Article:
In the local news is that really big rifle, .50 caliber, that is a source of concern around the Faulkner County courthouse.
Hey, seize the opportunity. Hold an auction on the courthouse steps. Sure. Deer hunters will line up to buy the thing.
We will pass on more off-the-cuff judgments or additional smart-aleck comments. But we will point out a couple of earlier events involving these type rifles.
For the unacquainted, the rifle in the news and others of its nature fire the .50 caliber machinegun cartridge that dates back to World War I days, a creation of John Browning. It is tremendously powerful. It can shoot for really long distances with accuracy in the hands of a qualified person.
Faulkner Sheriff Karl Byrd said it will shoot though a building, and that probably is not an exaggeration. You can understand why deer hunters, some of them, would be interested in such a weapon.
Such a rifle was once manufactured in Arkansas and was a factor in a north Arkansas incident back in the 1980s.
A prominent Arkansas businessman bought the venerable old Iver Johnson firearms company, and it functioned for several years in a Jacksonville facility. Its major outputs were .22 caliber rifles and double-barrel muzzle-loading rifles. It also produced in limited amounts a bolt action .50 caliber rifle for law enforcement use.
The owner showed this writer one of these rifles but with the request not to write about it. He said something like, “I don’t need deer hunters to find out about these things.”
Yes, it was an impressive firearm, well made, smoothly functioning. We did not shoot it. The thing weighed something like 21 pounds, meaning a bipod was necessary for using it. Recoil likely was punishing on the shooter’s shoulder.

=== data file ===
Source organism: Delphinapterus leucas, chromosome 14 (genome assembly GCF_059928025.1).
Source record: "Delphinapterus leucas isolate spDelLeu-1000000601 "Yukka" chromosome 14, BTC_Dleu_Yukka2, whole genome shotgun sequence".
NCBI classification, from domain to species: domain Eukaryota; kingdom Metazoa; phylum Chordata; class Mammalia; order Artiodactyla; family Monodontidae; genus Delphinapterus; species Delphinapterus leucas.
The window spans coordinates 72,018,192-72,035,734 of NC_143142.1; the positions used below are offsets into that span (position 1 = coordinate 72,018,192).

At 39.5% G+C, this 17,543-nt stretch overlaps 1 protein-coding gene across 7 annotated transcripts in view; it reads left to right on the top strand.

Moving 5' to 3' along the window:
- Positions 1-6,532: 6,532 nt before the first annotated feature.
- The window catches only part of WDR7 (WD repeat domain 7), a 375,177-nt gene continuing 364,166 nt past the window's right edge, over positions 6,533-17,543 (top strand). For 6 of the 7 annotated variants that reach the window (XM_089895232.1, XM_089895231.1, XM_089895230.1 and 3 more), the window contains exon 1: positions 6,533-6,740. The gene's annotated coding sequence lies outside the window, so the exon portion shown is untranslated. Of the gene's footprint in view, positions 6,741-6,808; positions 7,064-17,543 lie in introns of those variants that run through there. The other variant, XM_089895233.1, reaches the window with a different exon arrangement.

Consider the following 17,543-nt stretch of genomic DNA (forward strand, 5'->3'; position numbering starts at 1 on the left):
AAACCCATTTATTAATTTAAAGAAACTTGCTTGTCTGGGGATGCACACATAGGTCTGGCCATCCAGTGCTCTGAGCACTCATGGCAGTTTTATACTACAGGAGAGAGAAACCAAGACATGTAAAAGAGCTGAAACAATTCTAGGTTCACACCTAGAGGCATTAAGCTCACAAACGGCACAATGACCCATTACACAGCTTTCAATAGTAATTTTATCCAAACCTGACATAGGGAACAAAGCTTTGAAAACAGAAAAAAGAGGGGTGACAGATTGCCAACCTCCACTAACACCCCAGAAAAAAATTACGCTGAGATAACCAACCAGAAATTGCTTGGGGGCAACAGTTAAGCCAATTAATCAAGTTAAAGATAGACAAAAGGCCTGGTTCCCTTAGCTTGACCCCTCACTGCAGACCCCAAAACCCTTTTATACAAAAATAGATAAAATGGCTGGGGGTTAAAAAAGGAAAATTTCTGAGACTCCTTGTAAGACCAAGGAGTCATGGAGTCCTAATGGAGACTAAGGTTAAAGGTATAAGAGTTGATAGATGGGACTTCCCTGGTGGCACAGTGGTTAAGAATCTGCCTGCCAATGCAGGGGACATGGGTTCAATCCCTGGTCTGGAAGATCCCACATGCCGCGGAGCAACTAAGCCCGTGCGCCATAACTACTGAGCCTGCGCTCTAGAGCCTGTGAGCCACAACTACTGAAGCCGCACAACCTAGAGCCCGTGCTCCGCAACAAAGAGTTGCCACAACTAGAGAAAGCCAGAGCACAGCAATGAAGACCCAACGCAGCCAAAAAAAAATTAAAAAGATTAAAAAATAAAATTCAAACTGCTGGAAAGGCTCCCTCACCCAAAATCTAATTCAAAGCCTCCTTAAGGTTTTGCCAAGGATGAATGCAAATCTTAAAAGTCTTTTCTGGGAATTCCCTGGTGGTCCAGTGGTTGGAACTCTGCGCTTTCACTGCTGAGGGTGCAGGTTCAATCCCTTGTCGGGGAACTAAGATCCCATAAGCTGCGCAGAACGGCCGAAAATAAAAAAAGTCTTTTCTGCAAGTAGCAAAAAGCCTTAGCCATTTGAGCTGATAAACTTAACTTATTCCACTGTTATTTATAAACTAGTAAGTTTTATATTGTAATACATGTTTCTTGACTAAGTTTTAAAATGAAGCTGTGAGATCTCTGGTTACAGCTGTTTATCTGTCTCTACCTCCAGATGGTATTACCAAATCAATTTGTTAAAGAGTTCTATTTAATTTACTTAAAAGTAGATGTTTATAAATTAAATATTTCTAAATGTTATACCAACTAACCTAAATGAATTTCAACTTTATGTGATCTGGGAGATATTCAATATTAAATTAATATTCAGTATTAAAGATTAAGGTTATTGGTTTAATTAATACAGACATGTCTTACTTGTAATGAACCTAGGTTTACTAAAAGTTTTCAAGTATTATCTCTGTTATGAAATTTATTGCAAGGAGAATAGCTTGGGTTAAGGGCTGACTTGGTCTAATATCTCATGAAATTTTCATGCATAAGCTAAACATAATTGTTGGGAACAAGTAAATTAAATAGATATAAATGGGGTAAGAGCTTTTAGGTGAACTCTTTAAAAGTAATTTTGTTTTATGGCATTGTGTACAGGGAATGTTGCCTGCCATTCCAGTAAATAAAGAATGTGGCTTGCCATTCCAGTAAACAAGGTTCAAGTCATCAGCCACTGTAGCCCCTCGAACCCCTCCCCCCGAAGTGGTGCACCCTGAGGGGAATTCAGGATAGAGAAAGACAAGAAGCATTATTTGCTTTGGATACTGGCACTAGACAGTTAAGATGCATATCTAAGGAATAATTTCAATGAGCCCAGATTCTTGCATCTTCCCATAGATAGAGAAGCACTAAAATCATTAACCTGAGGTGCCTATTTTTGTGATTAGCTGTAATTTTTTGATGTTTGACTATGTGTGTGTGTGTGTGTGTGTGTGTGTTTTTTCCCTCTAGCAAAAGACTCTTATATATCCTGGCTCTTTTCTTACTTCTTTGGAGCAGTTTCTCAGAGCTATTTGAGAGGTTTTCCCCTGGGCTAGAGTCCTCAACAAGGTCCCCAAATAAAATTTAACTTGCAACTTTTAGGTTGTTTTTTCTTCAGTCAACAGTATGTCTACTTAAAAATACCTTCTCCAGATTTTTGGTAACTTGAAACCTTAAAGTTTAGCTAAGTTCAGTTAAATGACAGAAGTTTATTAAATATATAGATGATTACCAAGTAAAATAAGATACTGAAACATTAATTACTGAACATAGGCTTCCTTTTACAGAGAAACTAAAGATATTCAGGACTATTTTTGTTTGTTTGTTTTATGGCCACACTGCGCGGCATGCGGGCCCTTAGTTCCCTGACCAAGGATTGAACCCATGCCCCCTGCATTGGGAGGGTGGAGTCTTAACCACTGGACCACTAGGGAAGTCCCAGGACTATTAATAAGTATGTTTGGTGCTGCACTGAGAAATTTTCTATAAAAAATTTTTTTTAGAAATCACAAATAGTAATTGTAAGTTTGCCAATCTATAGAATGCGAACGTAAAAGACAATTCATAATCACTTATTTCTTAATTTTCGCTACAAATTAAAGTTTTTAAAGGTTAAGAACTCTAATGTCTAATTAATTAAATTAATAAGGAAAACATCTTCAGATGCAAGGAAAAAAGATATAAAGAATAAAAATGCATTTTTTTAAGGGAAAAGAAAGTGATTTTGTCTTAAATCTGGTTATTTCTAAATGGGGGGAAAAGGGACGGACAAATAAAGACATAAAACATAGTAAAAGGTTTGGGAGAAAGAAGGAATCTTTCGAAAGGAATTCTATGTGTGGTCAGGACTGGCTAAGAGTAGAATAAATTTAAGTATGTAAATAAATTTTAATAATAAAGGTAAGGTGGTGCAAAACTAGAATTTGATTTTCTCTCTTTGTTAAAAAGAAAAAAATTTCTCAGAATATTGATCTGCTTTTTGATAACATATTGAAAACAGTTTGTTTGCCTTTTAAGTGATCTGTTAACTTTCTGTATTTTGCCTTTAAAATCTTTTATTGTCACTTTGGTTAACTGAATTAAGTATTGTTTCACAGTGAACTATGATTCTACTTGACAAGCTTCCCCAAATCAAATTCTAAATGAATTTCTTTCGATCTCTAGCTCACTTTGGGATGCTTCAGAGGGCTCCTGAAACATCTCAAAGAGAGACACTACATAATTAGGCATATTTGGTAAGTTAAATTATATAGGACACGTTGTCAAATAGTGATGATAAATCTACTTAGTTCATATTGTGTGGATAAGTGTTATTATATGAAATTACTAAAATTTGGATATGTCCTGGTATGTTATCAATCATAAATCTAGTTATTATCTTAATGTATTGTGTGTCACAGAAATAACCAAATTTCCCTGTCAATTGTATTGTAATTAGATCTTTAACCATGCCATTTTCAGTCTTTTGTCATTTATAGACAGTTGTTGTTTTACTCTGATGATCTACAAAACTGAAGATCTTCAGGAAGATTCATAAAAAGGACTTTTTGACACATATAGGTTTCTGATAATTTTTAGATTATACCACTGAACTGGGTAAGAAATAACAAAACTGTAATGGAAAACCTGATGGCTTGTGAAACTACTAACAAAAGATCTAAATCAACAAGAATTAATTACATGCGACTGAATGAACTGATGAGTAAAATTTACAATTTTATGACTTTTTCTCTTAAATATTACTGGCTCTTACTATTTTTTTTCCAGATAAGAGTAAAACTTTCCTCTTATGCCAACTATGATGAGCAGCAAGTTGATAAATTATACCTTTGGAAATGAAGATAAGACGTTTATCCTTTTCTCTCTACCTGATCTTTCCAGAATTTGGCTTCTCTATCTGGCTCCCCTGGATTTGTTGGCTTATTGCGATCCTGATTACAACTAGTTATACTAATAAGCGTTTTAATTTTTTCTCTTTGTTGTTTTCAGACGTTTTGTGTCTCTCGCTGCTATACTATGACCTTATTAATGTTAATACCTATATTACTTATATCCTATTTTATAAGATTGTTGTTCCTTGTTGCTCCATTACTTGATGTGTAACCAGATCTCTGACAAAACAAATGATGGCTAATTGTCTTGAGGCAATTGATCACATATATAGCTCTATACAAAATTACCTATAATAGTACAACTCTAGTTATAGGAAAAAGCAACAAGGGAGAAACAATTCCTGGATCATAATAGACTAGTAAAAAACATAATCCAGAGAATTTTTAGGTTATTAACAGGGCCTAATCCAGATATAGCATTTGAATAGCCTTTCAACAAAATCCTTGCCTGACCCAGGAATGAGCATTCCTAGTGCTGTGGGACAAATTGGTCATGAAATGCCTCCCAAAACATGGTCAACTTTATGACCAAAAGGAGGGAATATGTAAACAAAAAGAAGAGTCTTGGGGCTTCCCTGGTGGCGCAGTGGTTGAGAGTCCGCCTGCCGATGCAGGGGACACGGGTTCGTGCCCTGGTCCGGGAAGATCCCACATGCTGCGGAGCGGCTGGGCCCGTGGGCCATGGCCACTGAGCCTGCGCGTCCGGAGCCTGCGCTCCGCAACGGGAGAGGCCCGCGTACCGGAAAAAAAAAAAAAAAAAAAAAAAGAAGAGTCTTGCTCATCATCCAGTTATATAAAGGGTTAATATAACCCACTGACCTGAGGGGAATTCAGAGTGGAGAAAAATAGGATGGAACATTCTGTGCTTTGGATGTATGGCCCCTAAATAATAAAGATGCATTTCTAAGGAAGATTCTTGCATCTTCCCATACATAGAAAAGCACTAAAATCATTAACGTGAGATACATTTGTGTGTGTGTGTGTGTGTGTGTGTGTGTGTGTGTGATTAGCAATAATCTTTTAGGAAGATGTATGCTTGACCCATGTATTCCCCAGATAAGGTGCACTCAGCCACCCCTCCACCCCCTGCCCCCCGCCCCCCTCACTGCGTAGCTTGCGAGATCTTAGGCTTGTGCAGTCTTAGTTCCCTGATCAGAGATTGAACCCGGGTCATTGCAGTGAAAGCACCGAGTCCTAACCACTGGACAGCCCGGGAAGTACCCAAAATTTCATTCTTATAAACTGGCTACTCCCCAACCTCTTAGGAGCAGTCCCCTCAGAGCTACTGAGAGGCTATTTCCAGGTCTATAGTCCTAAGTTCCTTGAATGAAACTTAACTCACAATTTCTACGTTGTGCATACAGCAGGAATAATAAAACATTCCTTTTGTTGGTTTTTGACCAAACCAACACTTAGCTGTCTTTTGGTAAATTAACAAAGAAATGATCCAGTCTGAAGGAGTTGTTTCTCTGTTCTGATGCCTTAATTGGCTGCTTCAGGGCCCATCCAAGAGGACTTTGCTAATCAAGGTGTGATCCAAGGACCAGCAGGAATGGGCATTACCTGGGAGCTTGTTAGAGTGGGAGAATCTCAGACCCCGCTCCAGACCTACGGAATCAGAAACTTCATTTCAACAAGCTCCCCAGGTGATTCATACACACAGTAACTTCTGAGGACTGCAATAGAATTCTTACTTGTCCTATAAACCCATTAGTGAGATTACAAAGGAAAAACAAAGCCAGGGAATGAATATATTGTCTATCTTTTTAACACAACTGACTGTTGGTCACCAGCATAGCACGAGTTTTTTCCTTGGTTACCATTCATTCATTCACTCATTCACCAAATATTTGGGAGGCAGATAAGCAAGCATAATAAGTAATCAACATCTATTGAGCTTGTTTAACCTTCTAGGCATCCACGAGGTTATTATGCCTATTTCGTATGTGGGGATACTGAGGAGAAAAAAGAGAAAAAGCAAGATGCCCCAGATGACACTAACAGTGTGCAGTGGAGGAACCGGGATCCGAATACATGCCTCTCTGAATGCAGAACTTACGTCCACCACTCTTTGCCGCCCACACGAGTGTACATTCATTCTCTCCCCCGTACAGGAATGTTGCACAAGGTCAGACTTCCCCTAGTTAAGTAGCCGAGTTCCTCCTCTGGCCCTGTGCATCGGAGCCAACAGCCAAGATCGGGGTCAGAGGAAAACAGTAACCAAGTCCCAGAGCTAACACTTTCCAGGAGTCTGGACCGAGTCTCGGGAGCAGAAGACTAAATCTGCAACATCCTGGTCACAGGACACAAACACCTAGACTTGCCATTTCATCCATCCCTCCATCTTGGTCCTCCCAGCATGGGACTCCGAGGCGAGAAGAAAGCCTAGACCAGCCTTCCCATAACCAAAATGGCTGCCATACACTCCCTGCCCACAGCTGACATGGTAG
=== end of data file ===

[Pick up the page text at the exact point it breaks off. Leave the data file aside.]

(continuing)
The .50 caliber BMG cartridge measures 12.7X99 in metric figures. The familiar .30-06 is 7.62X64. It uses bullets weighing from 650 to 800 grains. A .30-06 commonly uses bullets of 150 to 180 grains. The .50 BMG has muzzle energy of about 13,500 foot pounds compared to the .30-06’s 3,100 or so foot pounds.
Yes, it is powerful.
Back in the 1980s, a group called the Cross, Sword and Arm of the Lord (CSA) and state and federal law enforcement folks had a confrontation in far north Arkansas, near the Oakland community on Bull Shoals Lake. The law folks included Arkansas State Police, U.S. Bureau of Alcohol and Firearms and the Federal Bureau of Investigation.
Arkansas state police had a couple of those Jacksonville-manufactured .50 caliber rifles set in place overlooking the Cross, Sword and Arm of the Lord encampment about a half mile away.
The law enforcement people and the head of the Cross, Sword and Arm of the Lord met under a truce for talks, negotiations and such. The police took the fellow to the mounted rifles and let him look through its telescopic sight. They showed him the cartridges it used.
The Cross, Sword and Arm of the Lord surrendered shortly afterward.
Can we assume that these .50 caliber rifles don’t need to be out there in the deer woods?